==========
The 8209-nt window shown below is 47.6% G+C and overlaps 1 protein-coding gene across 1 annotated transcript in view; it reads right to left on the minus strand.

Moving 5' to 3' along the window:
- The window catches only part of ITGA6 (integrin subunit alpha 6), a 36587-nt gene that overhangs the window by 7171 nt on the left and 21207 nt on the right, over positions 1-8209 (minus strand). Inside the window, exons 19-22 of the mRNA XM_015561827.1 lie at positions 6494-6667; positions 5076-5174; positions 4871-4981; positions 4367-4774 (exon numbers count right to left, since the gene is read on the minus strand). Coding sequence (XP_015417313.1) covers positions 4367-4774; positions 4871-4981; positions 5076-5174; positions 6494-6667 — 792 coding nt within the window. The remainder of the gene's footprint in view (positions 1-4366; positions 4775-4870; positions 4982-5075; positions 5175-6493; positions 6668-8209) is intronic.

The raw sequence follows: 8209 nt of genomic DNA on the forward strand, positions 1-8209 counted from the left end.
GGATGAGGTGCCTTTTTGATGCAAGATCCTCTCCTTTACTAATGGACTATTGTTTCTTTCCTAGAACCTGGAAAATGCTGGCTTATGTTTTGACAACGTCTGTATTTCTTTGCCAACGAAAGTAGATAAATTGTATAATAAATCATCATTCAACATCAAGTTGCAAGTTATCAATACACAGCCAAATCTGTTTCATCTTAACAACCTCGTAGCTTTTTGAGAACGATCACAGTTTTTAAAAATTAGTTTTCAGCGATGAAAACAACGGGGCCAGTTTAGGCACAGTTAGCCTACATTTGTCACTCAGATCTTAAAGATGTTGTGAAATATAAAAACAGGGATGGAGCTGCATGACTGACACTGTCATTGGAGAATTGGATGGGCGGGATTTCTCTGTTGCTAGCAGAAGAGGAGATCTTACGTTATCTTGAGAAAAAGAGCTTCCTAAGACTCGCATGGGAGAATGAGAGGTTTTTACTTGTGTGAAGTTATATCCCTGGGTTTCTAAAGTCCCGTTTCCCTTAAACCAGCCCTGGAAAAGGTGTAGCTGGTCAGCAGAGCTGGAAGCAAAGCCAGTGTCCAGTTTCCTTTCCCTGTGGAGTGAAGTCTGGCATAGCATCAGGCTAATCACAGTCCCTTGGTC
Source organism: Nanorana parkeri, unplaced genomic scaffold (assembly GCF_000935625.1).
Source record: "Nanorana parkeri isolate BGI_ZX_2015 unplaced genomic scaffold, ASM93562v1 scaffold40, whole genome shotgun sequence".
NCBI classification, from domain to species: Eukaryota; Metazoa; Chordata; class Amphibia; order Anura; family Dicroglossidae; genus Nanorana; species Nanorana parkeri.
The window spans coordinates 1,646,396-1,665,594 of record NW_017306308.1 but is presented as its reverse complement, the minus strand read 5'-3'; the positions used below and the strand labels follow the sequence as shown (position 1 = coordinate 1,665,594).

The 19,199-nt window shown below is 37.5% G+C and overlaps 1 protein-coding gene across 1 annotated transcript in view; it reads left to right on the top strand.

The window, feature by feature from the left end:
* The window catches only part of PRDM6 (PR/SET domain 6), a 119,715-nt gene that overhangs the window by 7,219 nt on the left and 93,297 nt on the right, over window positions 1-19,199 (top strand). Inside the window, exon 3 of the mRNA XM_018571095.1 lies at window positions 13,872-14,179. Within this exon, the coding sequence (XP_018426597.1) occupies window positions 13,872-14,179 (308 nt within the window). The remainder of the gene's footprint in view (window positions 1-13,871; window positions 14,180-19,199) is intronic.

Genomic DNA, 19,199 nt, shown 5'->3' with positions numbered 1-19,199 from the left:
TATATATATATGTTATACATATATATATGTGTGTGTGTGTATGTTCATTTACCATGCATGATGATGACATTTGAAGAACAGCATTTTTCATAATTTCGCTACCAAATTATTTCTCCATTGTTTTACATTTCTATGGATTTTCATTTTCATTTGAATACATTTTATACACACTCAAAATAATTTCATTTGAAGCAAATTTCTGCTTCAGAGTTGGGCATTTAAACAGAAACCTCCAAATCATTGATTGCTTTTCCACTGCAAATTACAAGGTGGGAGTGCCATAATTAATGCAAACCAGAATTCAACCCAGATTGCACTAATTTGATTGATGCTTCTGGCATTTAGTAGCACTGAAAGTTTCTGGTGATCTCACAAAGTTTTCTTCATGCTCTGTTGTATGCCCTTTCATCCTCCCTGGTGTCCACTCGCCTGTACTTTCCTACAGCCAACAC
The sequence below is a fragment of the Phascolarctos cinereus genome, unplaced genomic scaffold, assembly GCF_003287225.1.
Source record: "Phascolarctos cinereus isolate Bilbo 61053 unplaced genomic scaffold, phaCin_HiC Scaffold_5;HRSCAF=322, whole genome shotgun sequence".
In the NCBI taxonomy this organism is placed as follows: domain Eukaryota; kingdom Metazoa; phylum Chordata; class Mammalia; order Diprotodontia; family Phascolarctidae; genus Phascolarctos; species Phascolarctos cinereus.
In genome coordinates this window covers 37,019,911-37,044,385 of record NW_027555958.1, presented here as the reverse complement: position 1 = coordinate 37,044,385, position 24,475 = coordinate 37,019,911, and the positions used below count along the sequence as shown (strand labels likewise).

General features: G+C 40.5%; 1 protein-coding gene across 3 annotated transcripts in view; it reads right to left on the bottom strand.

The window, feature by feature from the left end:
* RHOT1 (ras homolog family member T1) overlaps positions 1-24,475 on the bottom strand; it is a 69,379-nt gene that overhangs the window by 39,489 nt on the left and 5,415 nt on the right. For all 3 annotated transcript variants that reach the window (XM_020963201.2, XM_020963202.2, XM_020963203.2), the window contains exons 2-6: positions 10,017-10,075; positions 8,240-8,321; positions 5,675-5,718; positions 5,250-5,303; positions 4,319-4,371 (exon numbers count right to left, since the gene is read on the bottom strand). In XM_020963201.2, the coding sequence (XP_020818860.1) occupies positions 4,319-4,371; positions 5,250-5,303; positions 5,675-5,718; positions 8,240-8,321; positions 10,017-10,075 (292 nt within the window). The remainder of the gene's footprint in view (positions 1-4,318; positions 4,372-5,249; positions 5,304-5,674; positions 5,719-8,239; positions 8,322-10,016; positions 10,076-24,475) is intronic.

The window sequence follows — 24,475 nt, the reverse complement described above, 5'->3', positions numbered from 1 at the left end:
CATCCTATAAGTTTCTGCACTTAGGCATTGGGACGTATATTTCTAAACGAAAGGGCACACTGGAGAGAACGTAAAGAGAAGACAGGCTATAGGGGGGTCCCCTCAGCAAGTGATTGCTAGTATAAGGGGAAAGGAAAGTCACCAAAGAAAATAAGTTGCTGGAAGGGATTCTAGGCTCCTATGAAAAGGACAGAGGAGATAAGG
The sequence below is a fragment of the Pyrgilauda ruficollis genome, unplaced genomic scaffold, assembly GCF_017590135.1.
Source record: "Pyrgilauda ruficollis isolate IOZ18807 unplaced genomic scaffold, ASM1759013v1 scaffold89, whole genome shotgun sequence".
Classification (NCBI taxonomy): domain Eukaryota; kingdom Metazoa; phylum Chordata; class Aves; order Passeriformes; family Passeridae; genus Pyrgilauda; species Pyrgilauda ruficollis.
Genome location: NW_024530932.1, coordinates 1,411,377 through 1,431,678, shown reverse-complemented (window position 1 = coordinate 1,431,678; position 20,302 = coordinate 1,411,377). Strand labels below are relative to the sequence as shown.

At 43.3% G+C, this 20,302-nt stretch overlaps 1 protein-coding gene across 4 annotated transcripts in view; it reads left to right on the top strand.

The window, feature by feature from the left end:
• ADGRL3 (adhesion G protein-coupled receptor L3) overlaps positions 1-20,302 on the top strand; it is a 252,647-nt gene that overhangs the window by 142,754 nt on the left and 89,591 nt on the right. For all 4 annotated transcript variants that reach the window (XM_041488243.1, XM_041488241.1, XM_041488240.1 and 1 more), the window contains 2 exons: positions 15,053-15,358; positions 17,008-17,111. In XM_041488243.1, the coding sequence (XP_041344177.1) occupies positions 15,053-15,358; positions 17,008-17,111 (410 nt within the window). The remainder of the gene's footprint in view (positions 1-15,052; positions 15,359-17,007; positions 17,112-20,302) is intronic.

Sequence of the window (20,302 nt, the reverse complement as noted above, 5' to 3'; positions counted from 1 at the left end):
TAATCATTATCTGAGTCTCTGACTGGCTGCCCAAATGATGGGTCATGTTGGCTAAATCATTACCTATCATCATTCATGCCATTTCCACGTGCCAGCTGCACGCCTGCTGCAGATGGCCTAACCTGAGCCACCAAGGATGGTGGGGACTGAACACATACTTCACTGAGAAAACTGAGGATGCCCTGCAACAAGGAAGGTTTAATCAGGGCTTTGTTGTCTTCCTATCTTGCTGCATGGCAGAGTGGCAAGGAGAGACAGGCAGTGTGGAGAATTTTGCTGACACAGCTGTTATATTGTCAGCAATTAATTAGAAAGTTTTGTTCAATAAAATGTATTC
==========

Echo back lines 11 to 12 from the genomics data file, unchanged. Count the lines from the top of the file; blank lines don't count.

The window, feature by feature from the left end:
* The window catches only part of PRDM6 (PR/SET domain 6), a 119,715-nt gene that overhangs the window by 7,219 nt on the left and 93,297 nt on the right, over window positions 1-19,199 (top strand). Inside the window, exon 3 of the mRNA XM_018571095.1 lies at window positions 13,872-14,179. Within this exon, the coding sequence (XP_018426597.1) occupies window positions 13,872-14,179 (308 nt within the window). The remainder of the gene's footprint in view (window positions 1-13,871; window positions 14,180-19,199) is intronic.